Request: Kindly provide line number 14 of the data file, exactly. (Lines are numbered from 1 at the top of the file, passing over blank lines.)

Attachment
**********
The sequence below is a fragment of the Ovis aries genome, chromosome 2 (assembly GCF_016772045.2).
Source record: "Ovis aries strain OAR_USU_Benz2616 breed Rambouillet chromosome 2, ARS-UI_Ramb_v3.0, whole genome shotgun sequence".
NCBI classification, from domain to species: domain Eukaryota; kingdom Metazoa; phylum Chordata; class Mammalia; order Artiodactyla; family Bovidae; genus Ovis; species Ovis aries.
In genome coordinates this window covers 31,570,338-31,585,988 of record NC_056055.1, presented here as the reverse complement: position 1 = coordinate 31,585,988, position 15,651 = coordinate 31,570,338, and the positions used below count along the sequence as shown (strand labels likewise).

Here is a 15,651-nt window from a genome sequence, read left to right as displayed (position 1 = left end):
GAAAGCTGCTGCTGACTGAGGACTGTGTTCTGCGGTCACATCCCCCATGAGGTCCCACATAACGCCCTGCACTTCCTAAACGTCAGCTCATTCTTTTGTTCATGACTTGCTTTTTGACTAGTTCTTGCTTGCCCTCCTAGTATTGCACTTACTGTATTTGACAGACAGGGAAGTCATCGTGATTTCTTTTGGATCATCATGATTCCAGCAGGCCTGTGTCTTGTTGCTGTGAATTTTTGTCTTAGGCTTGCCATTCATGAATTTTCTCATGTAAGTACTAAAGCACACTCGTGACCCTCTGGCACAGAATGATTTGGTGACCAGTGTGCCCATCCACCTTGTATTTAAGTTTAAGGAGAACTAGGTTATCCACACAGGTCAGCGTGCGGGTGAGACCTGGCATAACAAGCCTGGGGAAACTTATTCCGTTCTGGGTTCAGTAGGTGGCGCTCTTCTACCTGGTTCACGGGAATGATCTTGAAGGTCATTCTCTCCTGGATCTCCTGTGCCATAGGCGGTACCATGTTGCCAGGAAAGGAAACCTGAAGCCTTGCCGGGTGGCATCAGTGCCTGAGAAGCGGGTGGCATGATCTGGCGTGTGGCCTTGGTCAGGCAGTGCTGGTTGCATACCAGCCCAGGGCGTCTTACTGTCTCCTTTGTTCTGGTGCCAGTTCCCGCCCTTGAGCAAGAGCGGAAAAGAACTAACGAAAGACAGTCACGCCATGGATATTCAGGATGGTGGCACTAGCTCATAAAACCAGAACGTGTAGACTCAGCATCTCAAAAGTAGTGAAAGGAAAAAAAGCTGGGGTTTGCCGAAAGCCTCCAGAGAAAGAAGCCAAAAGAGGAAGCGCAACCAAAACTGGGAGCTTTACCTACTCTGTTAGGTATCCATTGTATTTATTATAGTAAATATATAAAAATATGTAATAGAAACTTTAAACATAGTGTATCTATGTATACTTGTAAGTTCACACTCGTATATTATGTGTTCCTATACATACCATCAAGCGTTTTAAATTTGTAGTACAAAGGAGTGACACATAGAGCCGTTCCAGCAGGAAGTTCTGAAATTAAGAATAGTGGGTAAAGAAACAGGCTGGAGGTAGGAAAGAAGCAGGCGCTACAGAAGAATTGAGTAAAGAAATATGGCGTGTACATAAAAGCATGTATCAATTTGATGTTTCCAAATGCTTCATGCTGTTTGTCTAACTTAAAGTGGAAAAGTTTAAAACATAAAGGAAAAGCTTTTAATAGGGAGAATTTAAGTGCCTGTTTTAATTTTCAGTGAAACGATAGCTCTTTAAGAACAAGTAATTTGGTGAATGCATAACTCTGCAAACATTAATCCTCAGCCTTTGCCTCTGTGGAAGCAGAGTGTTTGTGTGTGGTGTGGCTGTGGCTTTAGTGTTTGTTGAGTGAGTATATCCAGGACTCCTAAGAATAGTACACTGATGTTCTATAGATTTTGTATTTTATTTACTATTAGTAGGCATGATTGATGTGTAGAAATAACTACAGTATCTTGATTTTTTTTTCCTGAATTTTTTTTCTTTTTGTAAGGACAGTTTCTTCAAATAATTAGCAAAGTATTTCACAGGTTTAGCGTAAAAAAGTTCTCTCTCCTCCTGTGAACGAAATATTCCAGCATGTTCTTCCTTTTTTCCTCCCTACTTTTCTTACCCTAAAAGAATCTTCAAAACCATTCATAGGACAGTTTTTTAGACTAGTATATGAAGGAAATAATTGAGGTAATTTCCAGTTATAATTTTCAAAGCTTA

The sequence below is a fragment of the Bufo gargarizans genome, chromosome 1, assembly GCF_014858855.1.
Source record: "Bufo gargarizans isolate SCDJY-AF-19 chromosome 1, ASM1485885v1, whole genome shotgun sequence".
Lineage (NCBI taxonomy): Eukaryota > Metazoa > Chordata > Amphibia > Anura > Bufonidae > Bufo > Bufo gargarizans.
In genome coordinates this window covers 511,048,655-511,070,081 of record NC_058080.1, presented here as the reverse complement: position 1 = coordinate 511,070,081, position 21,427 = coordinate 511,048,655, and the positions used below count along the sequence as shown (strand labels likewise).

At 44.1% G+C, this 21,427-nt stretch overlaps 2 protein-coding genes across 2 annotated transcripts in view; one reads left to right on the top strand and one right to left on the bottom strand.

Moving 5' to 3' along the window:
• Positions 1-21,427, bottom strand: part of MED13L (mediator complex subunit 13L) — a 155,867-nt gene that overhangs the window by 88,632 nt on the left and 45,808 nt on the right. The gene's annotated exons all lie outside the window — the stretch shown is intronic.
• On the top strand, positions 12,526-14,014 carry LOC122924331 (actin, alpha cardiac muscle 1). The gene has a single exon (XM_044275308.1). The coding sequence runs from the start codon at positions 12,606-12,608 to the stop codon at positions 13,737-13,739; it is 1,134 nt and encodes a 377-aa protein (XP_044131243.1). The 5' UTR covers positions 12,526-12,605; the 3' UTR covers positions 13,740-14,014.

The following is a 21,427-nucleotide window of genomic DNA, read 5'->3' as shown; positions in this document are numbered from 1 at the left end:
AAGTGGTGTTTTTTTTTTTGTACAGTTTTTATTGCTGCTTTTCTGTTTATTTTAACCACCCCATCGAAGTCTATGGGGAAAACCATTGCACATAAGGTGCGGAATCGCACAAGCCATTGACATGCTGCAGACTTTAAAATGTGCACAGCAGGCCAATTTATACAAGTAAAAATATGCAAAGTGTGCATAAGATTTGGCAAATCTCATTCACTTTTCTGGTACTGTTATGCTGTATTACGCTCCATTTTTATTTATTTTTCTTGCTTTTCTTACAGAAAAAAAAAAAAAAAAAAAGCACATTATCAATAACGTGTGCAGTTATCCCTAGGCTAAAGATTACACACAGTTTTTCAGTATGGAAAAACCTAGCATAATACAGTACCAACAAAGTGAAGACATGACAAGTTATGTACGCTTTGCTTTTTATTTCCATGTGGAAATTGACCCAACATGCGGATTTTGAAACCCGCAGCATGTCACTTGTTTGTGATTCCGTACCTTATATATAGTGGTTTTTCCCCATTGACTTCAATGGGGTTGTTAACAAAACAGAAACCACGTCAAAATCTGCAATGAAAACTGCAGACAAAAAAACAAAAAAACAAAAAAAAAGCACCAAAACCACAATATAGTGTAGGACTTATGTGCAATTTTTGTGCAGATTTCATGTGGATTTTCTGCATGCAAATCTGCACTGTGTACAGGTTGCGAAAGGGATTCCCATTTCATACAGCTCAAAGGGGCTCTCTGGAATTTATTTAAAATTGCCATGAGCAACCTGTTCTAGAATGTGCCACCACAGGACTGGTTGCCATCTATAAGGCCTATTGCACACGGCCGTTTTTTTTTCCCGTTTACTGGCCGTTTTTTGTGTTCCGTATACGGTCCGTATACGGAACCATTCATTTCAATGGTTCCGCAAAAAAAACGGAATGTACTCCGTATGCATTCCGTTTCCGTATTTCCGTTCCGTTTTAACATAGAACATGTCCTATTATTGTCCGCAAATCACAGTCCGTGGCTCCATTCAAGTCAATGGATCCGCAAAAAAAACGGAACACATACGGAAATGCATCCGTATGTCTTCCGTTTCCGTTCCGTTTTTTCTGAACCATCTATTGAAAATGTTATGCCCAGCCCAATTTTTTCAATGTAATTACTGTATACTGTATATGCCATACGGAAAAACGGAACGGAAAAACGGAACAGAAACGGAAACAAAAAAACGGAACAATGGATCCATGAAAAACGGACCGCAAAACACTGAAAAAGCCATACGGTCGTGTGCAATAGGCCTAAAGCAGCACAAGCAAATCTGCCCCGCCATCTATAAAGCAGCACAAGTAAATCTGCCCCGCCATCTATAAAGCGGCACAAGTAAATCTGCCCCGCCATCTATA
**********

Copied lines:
• On the top strand, positions 12,526-14,014 carry LOC122924331 (actin, alpha cardiac muscle 1). The gene has a single exon (XM_044275308.1). The coding sequence runs from the start codon at positions 12,606-12,608 to the stop codon at positions 13,737-13,739; it is 1,134 nt and encodes a 377-aa protein (XP_044131243.1). The 5' UTR covers positions 12,526-12,605; the 3' UTR covers positions 13,740-14,014.